Archive for August, 2010

The Idiots’ School Of Messengering

August 28, 2010

They say you learn something new every day. Well, I don’t. I learn something old every day. Something I’ve already learned, often more than once, but forgotten, and now have to learn all over again.

Here are a few of this week’s valuable lessons, all of which are things I really should know by now.

‘Wearing as little as possible’ is not an acceptable summer waterproofing solution. Mind you, wearing the useless Montane jacket, that lets in all the rain and then keeps it in, so that you get a waterfall out of each sleeve whenever you straighten your arms isn’t all that great either. And it’s still way too warm for the Swrve Milwaukee, so you’ll end up fighting rain with sweat. Just face it. You’re going to be drenched whatever you wear. But if you wear as little as possible, you’ll end up riding home late at night, with your teeth chattering, barely able to keep the bike straight because you’re shivering so much. So don’t do it in future. Please. Thank you.

Your Abus lock always gets sticky on rainy days. So carry that mini can of WD40 you own for the express purpose of unsticking it. I mean, really. You even checked the forecast. You should have known this would happen.

A new pair of Assos shorts will breed wardrobe dissatisfaction. By making you realize how old and threadbare and uncomfortable all your other shorts are. Even the two-year-old Assos ones. Was it really worth it?

Don’t put off changing your tyres for ‘one more day’, especially if you’ve actually bought the new tyres already and they’re sitting in the corner of your room. Even if you get in really late, shivering and teeth-chattering because you’ve been wearing as little as possible and riding around in the rain all day. Because the next day it’ll be raining again, and all the little shards of glass in the road will be floating pointy-side-up. And if both tyres are so old that they’re literally full of big gaping holes, then yes, of course you’re going to get punctures. (Interestingly, both tyres wore out at exactly the same time, even though the front one was a Bontrager and the back one an Armadillo. I can’t remember if I put them on at the same time though.) And if you’re stupid enough only to have one spare tube between two holey tyres, then it’s entirely your own fault that, when a big piece of glass rips a hole in your Armadillo at 5.10, when it’s pouring with rain and you have four jobs on board, you rip the valve head off when pumping it up, and have to waste another half an hour running to the nearest Evans to buy new tubes – and a new tyre too, even though you have one at home, because the old one is so knackered that there’s no chance it’ll get you that far. Idiot.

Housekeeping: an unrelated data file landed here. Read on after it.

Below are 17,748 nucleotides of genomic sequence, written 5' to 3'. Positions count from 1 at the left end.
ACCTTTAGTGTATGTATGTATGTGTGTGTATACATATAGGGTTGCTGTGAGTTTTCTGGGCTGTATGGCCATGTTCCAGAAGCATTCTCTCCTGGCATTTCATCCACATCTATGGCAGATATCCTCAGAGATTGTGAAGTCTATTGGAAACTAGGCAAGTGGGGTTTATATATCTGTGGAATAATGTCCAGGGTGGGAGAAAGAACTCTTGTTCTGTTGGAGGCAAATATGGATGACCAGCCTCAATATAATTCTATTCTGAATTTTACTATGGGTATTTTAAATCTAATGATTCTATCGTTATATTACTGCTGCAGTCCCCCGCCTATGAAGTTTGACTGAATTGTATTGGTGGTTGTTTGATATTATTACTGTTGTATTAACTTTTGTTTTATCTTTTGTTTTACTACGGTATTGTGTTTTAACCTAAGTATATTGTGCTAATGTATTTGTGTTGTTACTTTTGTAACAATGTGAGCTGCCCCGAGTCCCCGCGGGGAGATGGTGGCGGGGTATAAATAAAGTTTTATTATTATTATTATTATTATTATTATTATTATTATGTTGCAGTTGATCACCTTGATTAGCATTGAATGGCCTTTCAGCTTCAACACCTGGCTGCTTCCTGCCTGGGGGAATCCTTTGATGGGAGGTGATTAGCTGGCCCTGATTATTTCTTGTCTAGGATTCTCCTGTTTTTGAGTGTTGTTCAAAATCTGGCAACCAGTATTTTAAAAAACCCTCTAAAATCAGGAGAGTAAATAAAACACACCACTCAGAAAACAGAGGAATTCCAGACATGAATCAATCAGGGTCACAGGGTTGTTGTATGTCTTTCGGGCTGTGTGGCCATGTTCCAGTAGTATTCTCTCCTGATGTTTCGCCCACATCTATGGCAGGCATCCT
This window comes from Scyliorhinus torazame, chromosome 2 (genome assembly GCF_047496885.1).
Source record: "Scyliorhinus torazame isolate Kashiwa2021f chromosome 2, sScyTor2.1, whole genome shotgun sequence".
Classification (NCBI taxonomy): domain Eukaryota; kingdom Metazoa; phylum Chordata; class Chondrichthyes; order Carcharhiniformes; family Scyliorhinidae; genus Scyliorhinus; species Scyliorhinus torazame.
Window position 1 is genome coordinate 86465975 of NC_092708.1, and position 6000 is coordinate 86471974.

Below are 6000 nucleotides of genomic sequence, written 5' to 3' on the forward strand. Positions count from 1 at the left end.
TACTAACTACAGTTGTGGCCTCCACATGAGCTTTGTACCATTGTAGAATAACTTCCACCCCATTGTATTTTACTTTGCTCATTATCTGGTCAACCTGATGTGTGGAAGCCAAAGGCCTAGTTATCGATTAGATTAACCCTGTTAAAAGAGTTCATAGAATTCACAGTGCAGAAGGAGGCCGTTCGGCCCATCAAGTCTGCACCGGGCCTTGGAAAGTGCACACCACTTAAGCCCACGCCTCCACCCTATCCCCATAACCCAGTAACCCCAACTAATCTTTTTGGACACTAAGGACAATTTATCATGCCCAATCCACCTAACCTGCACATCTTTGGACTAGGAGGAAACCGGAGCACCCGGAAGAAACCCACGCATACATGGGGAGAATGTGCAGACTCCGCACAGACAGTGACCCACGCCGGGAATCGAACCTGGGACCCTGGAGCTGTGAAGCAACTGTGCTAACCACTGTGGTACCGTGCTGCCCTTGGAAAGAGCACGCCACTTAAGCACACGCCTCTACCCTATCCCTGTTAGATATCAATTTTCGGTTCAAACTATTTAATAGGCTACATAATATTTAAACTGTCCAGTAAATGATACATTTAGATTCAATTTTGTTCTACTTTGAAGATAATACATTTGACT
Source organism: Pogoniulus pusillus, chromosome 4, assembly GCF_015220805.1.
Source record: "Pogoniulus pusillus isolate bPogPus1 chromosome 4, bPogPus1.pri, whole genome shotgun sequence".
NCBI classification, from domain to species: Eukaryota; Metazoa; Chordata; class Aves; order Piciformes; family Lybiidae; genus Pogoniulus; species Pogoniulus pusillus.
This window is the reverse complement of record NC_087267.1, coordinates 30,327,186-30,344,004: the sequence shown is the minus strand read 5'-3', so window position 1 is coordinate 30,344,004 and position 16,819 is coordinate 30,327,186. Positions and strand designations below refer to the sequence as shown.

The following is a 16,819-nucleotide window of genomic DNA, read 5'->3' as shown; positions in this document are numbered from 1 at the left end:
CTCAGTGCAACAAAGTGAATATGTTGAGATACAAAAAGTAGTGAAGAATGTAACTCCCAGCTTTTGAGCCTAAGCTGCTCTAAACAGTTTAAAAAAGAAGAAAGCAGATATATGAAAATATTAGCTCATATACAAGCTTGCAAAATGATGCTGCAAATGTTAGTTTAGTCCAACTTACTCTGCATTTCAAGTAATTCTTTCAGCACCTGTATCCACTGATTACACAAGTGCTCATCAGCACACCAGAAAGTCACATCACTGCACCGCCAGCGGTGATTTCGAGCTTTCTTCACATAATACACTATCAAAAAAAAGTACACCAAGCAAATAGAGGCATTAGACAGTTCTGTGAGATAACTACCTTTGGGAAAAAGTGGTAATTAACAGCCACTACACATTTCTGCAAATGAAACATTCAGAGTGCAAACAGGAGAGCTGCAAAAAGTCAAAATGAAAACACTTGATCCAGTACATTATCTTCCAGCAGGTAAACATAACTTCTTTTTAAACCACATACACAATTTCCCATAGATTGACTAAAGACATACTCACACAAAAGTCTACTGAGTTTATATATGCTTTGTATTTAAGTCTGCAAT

Get a proper spanner. You’re ruining your track nuts.

You need to slow down when turning from Euston Road onto Fitzroy Street. Haven’t you skinned enough elbows there? You really should know better by now.

Shut up about summer being ‘just as hard as winter’. It really isn’t. You never remember, until it happens, just how physically draining it is riding around all day in the cold and the wet, rather than just riding around all day. Bad weather is so exhausting that you start to fall asleep an hour earlier than usual in the evenings. And, while you can get away with cheap and cheerful kit in summer, winter is where everything starts to go wrong, every day. So get ahead now. Stock up on batteries and spare tubes. Replace your chain and your brake pads. Get your winter bike back on the road.

Stop procrastinating.

Really.

You’ll thank yourself, come December.

Get on with it.

You don’t own the road you know!

August 22, 2010

Erm, actually…

Another boring post about food

August 18, 2010

One of the best things about courierering is that it makes you appreciate the simplest necessities of life – food, sleep, shelter – as if they were its greatest luxuries. When you get in from a hard day on the road, a plate of cheap pasta with own-brand pesto is as satisfying as fresh tagliatelle, smothered in freshly picked basil, and served under a Tuscan sunset. After 40 hilly miles in the rain, the mediocre lasagne that Messenger of Doom and I ate in a teashop in Builth Wells tasted so good that I almost cried, and couldn’t stop going on about it for hours. I’ve paid a lot more for food that gave me a lot less pleasure.

And there’s also a certain satisfaction in making the most of what is, after all, one of the most fundamental human impulses. Never have I been such a sensualist. But rather than getting my kicks from champagne, cocaine, air travel, or anything else Sinatra had to sing about, I’m getting off on something I’m supposed to do anyway. It feels gloriously neat and efficient. Why seek out pleasure and purpose from life, when it’s already there, in your clamorous stomach?

So that’s why I think other people will probably find it boring when I go on and on about food. Because they have much more sophisticated ways of seeking fulfilment – like shopping, and transcendental meditation, and recreational drugs, and driving BMWs. I don’t need any of that. I just need this.

It looks like omelette and salad, doesn’t it? Well it’s not. It’s happiness on a plate.

And here’s the first perk of autumn. Remember those blackberries in my front garden?

I picked some.

And I turned them into crumble.

And I went to bed happy.

Autumn’s here

August 16, 2010

No, really it is.

There are blackberries in my front garden, and look at the difference a week has made to the colour of this tree (in Mount Street Gardens, if you want to go and see for yourself).

And lots of the trees are losing their leaves already.

It feels as though the summer was so hot that it’s burnt itself out early – the trees have had to endure so much heat that they don’t have the energy left to hang onto their leaves any more.